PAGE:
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(Achillea millefolium)
Other common names
: Milfoil, Yarrow, Gordaldo, Nosebleed Plant, Old Man's Pepper, Devil's Nettle, Sanguinary, Milfoil, Soldier's Woundwort, Thousand-Leaf, Thousand-Seal

May contain: flower, plant, and apiaceae

Kingdom: Plantae – Plants
Subkingdom: Tracheobionta – Vascular plants
Superdivision: Spermatophyta – Seed plants
Division: Magnoliophyta – Flowering plants
Class: Magnoliopsida – Dicotyledons
Subclass: Asteridae
Order: Asterales
Family: Asteraceae – Aster family
Genus: Achillea L. – yarrow
Species: Achillea millefolium L. – common yarrow

Common Yarrow or milfoil, a member of the aster or composite family (Asteraceae), has aromatic rounded to flat-topped clusters of small white flowers that often have slight pink or yellow shades that usually bloom from April to October. This attractive, hardy perennial can reach about 3 feet in height, displaying soft, feathery-cut leaves giving the plant a fern-like appearance. The name milfoil comes from its Latin name “millefolium” meaning “a thousand leaves”.

Cultivated varieties of yarrow with white, yellow, gold, pink, or red flowers brighten many of our nation’s forests and grasslands, as well become a staple in many home gardens throughout the world. Yarrow attracts butterflies, bees and other insects, making it a nice addition to a pollinator garden. However, this species can become weedy since it spreads readily and tolerates disturbance.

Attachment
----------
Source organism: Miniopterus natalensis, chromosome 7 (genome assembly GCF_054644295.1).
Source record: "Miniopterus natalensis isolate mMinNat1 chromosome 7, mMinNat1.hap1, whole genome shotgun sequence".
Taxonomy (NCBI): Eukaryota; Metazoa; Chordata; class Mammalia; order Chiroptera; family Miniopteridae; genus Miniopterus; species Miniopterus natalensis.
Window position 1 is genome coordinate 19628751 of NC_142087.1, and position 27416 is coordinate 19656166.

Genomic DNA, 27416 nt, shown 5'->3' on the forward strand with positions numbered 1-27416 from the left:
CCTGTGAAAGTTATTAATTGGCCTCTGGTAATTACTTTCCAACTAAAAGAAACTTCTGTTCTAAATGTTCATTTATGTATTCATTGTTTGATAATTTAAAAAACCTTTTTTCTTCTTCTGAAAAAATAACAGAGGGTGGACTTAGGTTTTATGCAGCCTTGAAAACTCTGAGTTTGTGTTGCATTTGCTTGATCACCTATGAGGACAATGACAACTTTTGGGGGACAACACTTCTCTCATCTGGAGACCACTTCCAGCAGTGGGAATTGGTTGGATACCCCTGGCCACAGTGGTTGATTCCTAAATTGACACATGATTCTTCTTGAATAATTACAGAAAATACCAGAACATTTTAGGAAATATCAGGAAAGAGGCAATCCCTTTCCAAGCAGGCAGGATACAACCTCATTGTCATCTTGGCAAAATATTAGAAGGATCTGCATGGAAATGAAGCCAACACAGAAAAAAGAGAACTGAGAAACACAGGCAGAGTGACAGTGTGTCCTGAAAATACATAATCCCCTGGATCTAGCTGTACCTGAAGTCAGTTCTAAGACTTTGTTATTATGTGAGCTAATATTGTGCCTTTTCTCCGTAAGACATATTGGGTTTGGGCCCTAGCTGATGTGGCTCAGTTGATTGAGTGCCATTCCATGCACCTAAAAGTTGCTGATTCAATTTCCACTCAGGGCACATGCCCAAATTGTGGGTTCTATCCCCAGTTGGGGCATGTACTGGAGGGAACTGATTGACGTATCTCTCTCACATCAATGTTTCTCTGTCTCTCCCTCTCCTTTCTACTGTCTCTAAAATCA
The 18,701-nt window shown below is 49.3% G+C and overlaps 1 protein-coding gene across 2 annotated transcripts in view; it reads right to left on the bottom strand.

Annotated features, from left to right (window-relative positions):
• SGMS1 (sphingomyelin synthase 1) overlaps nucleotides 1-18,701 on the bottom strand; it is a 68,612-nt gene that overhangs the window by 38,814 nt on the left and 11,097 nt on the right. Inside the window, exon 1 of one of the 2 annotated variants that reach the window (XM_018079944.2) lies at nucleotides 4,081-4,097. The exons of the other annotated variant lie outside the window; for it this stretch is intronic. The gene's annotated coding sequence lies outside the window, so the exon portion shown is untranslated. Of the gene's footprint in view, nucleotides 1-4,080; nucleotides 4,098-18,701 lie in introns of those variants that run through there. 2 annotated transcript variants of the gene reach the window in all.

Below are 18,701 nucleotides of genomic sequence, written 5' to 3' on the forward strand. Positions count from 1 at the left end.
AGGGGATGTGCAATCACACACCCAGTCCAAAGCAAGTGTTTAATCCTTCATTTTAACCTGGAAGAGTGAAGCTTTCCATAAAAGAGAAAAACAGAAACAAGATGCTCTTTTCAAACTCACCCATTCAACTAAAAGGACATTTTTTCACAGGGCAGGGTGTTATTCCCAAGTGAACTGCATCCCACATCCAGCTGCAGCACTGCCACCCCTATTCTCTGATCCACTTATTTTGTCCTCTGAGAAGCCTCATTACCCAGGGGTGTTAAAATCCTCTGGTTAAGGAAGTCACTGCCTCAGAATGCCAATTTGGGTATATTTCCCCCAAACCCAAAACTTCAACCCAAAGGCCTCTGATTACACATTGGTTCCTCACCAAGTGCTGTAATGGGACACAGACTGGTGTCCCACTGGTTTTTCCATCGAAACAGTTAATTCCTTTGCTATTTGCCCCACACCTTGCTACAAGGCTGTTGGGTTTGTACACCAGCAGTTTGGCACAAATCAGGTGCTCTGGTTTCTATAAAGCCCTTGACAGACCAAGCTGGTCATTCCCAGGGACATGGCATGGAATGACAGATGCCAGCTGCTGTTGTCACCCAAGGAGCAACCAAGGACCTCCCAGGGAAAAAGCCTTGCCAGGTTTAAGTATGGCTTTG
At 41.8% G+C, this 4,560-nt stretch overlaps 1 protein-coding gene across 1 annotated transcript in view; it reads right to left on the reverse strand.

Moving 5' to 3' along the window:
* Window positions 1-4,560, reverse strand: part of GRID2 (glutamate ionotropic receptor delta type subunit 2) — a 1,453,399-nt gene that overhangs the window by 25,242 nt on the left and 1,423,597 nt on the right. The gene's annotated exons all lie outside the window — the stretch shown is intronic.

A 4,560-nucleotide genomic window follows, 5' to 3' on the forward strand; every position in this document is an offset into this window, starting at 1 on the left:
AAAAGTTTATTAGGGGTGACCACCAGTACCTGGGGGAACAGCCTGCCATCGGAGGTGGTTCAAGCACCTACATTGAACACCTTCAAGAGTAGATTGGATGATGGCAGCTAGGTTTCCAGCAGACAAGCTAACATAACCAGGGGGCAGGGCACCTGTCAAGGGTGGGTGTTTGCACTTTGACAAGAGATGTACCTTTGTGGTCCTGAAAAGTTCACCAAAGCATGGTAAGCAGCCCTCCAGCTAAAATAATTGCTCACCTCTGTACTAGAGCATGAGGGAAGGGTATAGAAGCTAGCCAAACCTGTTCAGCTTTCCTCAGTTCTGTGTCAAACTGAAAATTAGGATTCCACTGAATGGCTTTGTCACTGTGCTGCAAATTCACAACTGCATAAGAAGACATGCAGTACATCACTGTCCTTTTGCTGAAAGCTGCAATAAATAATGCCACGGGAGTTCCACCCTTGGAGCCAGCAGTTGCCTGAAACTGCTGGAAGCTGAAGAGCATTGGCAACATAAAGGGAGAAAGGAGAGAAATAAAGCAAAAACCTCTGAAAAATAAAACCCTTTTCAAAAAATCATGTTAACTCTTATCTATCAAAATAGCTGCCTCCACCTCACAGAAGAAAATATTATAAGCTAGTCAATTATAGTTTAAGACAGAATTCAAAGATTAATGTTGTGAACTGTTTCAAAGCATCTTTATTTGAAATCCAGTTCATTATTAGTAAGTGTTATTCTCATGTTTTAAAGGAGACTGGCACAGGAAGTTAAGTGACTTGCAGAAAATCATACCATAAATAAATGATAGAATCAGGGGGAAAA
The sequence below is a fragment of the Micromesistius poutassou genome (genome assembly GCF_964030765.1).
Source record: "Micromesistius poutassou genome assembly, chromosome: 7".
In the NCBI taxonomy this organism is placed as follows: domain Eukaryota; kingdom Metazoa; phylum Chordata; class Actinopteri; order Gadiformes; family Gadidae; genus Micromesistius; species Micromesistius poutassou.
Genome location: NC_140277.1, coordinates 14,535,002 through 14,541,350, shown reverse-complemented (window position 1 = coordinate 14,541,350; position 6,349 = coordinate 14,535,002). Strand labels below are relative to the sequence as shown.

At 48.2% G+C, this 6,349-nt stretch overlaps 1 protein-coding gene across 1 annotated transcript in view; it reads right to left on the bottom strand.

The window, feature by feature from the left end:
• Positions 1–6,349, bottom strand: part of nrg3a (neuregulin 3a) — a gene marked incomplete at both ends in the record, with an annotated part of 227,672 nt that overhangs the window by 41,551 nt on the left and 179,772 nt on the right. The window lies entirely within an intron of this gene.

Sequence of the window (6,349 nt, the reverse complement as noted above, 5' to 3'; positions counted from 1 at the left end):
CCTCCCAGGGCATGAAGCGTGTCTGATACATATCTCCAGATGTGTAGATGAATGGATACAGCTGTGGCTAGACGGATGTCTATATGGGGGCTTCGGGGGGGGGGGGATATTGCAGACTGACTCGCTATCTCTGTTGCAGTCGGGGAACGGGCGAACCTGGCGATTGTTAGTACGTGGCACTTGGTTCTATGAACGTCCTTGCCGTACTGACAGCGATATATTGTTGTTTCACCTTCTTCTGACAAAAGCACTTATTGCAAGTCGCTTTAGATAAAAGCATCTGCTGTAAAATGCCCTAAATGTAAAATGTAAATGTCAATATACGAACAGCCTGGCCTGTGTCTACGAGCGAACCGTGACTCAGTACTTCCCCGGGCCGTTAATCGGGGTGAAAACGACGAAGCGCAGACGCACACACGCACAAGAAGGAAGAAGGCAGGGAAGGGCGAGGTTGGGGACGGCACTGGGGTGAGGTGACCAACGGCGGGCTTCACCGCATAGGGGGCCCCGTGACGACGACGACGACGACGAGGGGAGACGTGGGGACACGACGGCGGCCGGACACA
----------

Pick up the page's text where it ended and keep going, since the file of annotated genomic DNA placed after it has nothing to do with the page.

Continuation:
Yarrow is found throughout North America from the coast to alpine zone but has Eurasian origins. Due to the easy spreading of its rhizomes and ability to form dense matter, Yarrow can be a great addition to slopes and hillsides to help reduce soil erosion. It grows favorably in USDA zones 1-11 and most situations except deep shade and in areas containing standing water.

Yarrow may be best known for its medicinal qualities. The genus Achillea was named after Achilles, who used plant extracts to treat soldiers’ wounds in the battle of Troy. Numerous tribes in North America also used yarrow for a variety of ailments. The crushed plant was applied to wounds and burns. The dried leaves were used as a tea to soothe colds, fever, and headache. Present day uses are centered more on external injuries. Known as a styptic to stop bleeding, an astringent and anti-inflammatory to sooth, and antiseptic to cleanse, it is no wonder it is a staple of the herb garden.

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